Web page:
In India Hindus and Christians clash

A wave of violence between Hindus and Christians has struck the state of Orissa in eastern India. The AP provides some background:

Christians clashed with Hindu mobs who attacked churches, and eight people died in the violence in an eastern region known for deadly religious fighting.

Police imposed a curfew in the Kandhamal district of Orissa state after overnight attacks by hardline Hindus to avenge the killing of one of their leaders, whose death they blamed on Christian militants.

The violence comes after Hindu hard-liners set ablaze a Christian orphanage early Monday, killing a 21-year-old woman who was teaching children to use computers and seriously injuring a priest. The Vatican condemned the attack as “a sin against God and humanity.”

The latest violence was set off when unidentified assailants killed a Hindu religious leader, Swami Laxmmananada Saraswati, and four others. Police blamed Maoist rebels, but Subhash Chauhan, a World Hindu Organization leader, accused “Christian militants” in the death.

Relations among India’s religious minorities — such as Christians, who account for 2.5 percent of the country’s 1.1 billion people, and Muslims, who make up 14 percent — are usually peaceful.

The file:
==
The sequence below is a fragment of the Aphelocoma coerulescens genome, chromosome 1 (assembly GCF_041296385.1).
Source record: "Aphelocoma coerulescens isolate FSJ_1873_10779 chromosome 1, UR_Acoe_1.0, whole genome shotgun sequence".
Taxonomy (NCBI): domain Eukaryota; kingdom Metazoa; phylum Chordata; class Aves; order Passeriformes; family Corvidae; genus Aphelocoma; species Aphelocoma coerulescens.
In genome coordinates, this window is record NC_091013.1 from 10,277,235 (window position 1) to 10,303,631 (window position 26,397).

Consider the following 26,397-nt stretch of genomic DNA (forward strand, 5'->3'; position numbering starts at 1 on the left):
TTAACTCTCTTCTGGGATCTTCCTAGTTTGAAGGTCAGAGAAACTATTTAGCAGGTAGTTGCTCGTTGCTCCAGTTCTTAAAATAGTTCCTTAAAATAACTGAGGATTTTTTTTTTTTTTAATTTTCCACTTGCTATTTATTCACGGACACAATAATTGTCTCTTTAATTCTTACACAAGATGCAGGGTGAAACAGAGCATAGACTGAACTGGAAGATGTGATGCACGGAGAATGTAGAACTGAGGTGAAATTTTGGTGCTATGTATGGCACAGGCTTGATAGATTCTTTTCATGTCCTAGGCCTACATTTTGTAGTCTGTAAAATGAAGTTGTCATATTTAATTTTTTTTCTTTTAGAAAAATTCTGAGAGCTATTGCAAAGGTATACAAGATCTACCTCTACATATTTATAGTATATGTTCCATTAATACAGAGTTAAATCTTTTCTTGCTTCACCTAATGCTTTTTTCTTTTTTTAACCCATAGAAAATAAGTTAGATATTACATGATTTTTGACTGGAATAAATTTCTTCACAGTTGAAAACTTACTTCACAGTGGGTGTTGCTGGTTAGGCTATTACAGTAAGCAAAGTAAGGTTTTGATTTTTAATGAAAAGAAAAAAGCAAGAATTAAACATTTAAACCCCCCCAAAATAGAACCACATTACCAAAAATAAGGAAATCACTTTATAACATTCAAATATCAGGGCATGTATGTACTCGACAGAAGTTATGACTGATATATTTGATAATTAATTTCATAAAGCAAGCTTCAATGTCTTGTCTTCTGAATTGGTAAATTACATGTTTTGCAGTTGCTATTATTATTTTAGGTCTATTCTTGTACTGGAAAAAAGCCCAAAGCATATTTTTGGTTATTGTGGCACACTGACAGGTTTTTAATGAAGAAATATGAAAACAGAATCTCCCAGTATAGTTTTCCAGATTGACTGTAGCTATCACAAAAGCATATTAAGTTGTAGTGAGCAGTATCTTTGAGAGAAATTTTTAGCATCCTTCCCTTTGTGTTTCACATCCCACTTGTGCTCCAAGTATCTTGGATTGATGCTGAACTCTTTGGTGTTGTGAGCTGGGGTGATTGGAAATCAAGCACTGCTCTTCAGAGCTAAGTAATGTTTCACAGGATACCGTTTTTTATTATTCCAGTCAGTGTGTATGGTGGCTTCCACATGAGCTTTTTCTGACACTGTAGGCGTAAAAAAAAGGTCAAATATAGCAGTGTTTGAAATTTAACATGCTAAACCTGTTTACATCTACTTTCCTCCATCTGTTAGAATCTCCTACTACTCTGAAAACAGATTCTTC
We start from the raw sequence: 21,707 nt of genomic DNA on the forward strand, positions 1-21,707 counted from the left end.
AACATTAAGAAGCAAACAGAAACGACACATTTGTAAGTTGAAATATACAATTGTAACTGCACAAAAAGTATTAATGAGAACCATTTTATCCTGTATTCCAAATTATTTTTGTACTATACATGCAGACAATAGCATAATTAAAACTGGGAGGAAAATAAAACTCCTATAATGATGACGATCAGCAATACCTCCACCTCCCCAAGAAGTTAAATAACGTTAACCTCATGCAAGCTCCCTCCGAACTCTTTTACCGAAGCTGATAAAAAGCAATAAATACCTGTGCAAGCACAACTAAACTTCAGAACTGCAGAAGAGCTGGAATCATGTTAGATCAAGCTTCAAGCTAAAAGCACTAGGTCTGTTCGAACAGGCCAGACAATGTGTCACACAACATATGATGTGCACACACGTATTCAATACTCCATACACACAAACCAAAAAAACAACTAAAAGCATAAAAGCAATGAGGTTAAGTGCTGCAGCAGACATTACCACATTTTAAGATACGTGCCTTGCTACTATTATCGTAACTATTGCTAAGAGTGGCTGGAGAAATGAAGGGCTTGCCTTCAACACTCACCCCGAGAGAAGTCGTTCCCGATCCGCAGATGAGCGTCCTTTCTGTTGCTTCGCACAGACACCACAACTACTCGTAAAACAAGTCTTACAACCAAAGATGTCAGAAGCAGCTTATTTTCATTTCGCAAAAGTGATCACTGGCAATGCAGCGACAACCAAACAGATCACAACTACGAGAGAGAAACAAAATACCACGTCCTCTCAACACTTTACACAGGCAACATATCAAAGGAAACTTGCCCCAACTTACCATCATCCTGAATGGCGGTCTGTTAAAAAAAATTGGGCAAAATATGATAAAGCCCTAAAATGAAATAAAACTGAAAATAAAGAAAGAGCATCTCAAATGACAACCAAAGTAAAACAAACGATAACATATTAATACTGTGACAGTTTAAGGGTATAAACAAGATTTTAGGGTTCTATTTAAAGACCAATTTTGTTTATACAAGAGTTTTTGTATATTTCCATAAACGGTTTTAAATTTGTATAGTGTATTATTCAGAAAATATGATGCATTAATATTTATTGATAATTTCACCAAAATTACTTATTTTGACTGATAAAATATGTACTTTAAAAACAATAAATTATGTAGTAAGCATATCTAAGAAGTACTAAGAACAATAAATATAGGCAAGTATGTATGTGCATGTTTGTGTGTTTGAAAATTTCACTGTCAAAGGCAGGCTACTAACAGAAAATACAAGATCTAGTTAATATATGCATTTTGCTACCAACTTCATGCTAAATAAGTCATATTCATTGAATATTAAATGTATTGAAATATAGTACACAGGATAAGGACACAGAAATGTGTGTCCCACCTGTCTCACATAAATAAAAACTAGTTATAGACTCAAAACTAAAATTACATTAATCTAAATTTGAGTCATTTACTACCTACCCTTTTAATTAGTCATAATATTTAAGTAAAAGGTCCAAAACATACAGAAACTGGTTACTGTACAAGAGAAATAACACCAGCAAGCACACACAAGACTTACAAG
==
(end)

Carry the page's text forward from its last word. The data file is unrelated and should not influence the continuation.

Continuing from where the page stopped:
However, Orissa has a long history of Hindu-Christian clashes, usually sparked by Hindu suspicions over missionary work.

Episcopal Life Online has more from Ecumenical News International.

The Rev. Dr. Charles Robertson, Canon to the Presiding Bishop, has issued the following statement:

There have been recent, alarming reports of violence against minority Christian groups living in Orissa, India. The news of churches being destroyed, orphanages set on fire, and Christians forced to flee for their lives are cause for great concern. We urge all Episcopalians to keep the Church of North India and particularly the Rt. Rev. Bijay Kumar Nayak, Bishop of Phulbani, in our prayers. In the words of Paul in 2 Corinthians, We are afflicted in every way, but not crushed; perplexed, but not driven to despair; persecuted, but not forsaken; struck down, but not destroyed.”

Here’s a Church Times report concerning the violence last Christmas.

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